As one ascends from Nicosia to Troodos, a little bit before Solea’s large village, Evrychou, looking to the left and into the forest he/she will see from afar the first houses of a very beautiful village, greeting and inviting him/her for a visit.
It is the small and picturesque village of Agios Theodoros of the Solea region that is built in an amphitheater-like manner on the banks of the small river “Astas”, lending its colors to an exquisite and verdant valley with olive and almond trees twined around its feet and pines proudly climbing up its hillsides up to the peaks of “Faraklos”, “Vouni”, “Laona”, and “Katholiki”, their forests being considered as some of the finest of our island.
The village owes its name to the humble “Agios Theodoros o Stratilatis” church (Saint Theodore the Victorious Army Commander), which is built in the midst of our plots that we call “potima” (means “watered”) and which summons us every Sunday and every holyday to remember the joy and sorrows that we all shared in its small and yet full of warmth embrace.
Saint Theodore the “Stratilatis” celebrates with a fair on the 8 th of February, managing to gather close to it the faithful from all the villages in the Solea valley and the emigrants from every corner of Cyprus.
Tradition holds that the Saint’s icon was found in the area where our little church now stands by our ancestors and that they -the first inhabitants –transferred it to the west bank of the river where the old village was standing, wanting to build the church on top of the hill where today stands our school. The Saint however must not have liked the location because every night the icon would “leave”, going back to the spot where it was found. And so our ancestors decided to build there the first little church of Saint Theodore, which later on the younger ones enlarged and gave it its present form.
The school started operating in our village in 1927. In the beginning it was housed in residences such as the house of Tziyrkatzis -the Head of the Community -and the house of Charalampos Kallinos, which today belongs to his descendant, Andreas Ioannou, our little school being constructed three years later at the hill where it still stands today, upon land that was granted by the family of Aristodimos and Chrystallou Kkiratzi.
Unfortunately the school had the same fate as all the schools of small villages and so today it is no longer in operation. The few pupils of our village attend the Regional Elementary School of Evrychou, which also hosts the students from other villages of our region.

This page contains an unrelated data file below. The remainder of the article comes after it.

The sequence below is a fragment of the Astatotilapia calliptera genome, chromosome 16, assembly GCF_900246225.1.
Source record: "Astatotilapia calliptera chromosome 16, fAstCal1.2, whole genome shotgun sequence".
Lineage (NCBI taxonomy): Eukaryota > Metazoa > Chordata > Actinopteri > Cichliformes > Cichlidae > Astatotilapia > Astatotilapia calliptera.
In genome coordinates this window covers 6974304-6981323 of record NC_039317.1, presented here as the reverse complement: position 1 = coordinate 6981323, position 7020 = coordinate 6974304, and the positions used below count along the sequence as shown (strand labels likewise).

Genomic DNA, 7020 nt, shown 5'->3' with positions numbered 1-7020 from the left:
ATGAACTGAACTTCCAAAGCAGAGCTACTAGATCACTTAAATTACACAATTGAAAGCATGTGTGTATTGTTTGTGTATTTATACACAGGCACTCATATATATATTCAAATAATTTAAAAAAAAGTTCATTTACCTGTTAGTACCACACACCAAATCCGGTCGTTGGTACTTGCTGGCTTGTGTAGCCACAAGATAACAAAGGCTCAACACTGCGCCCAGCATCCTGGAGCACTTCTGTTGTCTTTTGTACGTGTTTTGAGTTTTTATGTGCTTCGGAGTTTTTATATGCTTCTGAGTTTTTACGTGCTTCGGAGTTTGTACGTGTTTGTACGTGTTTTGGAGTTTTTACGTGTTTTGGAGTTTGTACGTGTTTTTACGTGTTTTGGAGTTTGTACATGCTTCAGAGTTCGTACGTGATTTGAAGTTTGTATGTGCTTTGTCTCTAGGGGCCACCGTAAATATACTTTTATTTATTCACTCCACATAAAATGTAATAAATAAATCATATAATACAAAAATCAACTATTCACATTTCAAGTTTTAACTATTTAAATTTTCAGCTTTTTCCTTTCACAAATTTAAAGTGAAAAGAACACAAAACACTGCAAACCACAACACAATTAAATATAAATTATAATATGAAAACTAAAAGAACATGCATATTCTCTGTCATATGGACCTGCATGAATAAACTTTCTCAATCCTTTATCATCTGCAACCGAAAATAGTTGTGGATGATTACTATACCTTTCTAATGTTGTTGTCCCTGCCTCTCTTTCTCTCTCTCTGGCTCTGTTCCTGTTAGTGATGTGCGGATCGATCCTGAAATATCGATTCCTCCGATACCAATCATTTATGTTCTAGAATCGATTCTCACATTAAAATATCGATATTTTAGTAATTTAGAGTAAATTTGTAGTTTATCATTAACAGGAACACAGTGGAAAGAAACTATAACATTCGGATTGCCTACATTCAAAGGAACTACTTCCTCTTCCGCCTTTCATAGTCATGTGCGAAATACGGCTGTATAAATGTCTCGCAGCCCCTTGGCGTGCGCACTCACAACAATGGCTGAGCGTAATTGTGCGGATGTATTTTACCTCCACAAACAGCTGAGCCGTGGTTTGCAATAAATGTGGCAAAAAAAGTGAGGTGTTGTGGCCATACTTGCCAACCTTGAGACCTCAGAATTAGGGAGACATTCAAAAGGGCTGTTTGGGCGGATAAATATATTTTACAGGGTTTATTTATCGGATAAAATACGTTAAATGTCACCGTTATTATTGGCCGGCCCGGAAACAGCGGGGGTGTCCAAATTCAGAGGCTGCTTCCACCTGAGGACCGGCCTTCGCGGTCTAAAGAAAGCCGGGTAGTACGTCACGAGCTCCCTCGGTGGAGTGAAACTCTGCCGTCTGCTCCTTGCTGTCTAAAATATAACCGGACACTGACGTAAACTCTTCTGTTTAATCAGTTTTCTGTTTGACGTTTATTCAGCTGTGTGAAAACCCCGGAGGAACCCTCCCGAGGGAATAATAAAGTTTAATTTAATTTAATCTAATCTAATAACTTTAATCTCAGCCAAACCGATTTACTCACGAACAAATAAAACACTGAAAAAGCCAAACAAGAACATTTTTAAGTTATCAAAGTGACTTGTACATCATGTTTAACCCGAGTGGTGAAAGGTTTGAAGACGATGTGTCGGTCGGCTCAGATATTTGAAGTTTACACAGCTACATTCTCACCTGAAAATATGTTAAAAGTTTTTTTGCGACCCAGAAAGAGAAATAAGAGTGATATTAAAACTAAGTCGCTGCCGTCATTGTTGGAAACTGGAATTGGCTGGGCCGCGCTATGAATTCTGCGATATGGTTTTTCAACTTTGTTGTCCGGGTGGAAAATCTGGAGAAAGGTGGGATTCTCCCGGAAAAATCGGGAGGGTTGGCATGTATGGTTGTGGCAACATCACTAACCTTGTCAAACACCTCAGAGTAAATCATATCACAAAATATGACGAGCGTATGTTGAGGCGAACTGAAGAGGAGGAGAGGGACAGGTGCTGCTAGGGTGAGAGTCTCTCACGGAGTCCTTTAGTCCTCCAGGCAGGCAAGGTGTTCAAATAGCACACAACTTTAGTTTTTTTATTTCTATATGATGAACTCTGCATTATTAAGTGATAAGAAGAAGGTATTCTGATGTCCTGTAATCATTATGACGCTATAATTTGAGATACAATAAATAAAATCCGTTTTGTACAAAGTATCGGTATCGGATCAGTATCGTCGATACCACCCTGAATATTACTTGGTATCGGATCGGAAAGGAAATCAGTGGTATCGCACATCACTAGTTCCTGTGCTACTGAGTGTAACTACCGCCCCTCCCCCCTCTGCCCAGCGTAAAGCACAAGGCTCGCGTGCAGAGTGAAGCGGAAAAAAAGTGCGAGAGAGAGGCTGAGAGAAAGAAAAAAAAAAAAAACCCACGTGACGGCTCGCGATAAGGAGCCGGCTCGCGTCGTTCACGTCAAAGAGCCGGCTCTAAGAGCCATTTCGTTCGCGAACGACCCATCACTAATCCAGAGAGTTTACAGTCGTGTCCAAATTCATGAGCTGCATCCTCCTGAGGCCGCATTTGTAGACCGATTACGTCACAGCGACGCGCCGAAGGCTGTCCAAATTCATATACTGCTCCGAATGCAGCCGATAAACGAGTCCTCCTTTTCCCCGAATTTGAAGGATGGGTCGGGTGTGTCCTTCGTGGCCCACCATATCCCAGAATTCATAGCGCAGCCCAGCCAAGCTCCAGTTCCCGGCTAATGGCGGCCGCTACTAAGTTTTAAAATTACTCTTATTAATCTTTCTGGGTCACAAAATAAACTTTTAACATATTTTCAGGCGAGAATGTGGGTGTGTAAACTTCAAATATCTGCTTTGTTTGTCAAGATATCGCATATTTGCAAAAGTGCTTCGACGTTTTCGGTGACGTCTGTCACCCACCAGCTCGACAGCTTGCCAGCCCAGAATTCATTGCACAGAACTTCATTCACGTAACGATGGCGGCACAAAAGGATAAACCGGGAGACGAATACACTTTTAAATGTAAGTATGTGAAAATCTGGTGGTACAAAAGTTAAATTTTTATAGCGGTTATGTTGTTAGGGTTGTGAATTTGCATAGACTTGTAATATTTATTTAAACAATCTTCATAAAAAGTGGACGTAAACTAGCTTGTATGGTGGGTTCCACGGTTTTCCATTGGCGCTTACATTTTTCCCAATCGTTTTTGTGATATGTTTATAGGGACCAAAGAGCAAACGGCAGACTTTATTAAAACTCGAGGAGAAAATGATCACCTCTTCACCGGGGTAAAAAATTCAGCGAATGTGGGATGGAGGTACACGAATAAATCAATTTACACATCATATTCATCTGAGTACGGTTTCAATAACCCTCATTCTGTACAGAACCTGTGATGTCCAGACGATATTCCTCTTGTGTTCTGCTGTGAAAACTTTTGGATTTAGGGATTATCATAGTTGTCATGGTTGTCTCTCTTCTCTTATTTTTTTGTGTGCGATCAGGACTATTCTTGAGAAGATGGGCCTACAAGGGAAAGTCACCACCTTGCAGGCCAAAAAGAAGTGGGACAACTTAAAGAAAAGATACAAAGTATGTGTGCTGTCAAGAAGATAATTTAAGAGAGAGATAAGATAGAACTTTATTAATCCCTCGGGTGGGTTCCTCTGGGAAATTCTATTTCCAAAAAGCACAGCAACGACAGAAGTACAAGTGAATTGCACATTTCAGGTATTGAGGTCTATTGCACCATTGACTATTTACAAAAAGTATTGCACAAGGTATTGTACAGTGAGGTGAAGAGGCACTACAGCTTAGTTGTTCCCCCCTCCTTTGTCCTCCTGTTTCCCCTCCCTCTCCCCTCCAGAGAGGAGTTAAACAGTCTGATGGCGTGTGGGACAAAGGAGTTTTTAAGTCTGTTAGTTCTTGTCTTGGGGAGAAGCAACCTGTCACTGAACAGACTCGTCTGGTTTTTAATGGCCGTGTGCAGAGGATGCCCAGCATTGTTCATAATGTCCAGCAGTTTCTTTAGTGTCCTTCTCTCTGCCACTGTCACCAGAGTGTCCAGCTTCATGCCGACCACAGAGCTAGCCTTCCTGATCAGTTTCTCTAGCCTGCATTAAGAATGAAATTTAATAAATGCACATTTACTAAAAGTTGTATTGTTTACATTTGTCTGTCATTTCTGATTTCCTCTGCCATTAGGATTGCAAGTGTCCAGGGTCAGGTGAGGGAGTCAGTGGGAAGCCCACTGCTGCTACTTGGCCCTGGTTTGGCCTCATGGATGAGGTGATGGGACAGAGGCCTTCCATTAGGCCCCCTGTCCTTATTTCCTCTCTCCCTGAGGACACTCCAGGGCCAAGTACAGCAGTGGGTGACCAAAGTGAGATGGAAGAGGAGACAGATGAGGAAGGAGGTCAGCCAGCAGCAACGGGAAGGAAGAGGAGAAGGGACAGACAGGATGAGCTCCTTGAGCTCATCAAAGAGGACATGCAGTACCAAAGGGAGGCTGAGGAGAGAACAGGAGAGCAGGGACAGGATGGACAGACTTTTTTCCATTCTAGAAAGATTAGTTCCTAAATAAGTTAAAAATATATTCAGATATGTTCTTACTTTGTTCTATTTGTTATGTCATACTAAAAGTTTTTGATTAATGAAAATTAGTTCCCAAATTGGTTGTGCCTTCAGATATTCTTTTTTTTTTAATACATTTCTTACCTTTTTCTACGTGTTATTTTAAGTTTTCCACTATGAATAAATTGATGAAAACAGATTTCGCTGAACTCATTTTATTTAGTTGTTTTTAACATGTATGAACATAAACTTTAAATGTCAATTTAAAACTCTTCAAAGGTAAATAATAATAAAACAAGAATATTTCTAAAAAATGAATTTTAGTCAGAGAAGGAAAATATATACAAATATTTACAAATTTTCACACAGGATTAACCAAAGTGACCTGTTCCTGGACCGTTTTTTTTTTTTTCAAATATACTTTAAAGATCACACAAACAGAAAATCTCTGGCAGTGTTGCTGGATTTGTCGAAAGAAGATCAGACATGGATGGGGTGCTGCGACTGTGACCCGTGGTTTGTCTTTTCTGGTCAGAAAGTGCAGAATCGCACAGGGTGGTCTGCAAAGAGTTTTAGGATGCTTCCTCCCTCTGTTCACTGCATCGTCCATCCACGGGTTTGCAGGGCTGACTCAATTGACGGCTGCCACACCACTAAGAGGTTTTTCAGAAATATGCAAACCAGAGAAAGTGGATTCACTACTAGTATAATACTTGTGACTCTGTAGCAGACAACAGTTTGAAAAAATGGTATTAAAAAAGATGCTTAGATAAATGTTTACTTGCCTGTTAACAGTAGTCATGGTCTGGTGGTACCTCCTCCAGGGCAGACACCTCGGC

History – Archaeology
Archaeological findings at the school’s hill provide evidence that our village was inhabited ever since the pre-Christian times. This explains the small statuette of Eros -now found in the Archaeological Museum of Nicosia -which was accidentally discovered during the digging of a makeshift shelter in 1964 so as to protect the students from the Turkish Air Force.
Besides, this is also confirmed by a mountain of ours that is called “Moutti tou Dhkia” (Peak of Zeus), upon which tradition holds that there was an altar dedicated to Zeus. The existence of Zeus’s mountain is evidence for the existence of worshipers of Zeus and of the other eleven deities of the Ancient Greek.
Furthermore, the place-name “Solea” is reminiscent of the ancient Kingdom of “Soli”, our small village – Agios Theodoros of Solea (Solon)- being part of its outer limits. Due to some other tradition pertinent to the Arab raids, we assume that the village was also inhabited in the Byzantine times. At a steep slope in the “Katholiki” mountains there is a huge rock that even in our days is called «Rotsos tou Morou» (the Infant’s Rock). According to tradition, our fellow-villagers found refuge underneath the rock so as to escape one of the many raids of the Saracen pirates. The Saracens forced a fiddler to show them the way so that they would go to the cave but he was trying to deceive them in all sorts of ways. When they came close to the cave, the fiddler who was at the front of the march heard a baby’s cry and –fearing that if the crying continued it would reveal the location of the cave and many lives would be lost –started playing his violin loudly so as to drown the baby’s cry on the one hand and warn the hiding villagers on the other. Indeed, tradition says that he was singing the following couplet:
«Mother, strangle the baby
so as to save life …»
The poor mother, trying to shut her baby’s mouth so that it would not cry, ended up really strangling it. Of course the villagers escaped from the Saracens but the baby that was lost gave the name to that rock, a reminder of part of the village’s history and of our island in general.
In various locations around our village there are ruins that are evidence for the existence of settlement, usually of pastoral nature, that dissolved in the beginning of the 20 th century when the British Colonial Administration decided to prohibit the pasturing of goats and sheep inside state-owned forests. Such settlements were the «Tzierenides» behind the mountains of Laona, the «Fold of Velleros» in Diplopotama, the «Fold of Araklitis» in the «Chalkokolympoi» venue, and the «Karterouni», about 5 kilometers south of the village, on the road joining our village with the villages of Kourdali – Spilia.
Besides, the “Chalkokolympoi” (plural, means “Copper Ponds”) are evidence that mining and processing of copper took place in this area during antiquity. The reddish color of the terrain and the venue’s name, taken from the reservoirs (ponds) in which the first processing stage of the precious metal was done, verify the thing said above.
Courtesy of the Community Council of Agios Theodoros Soleas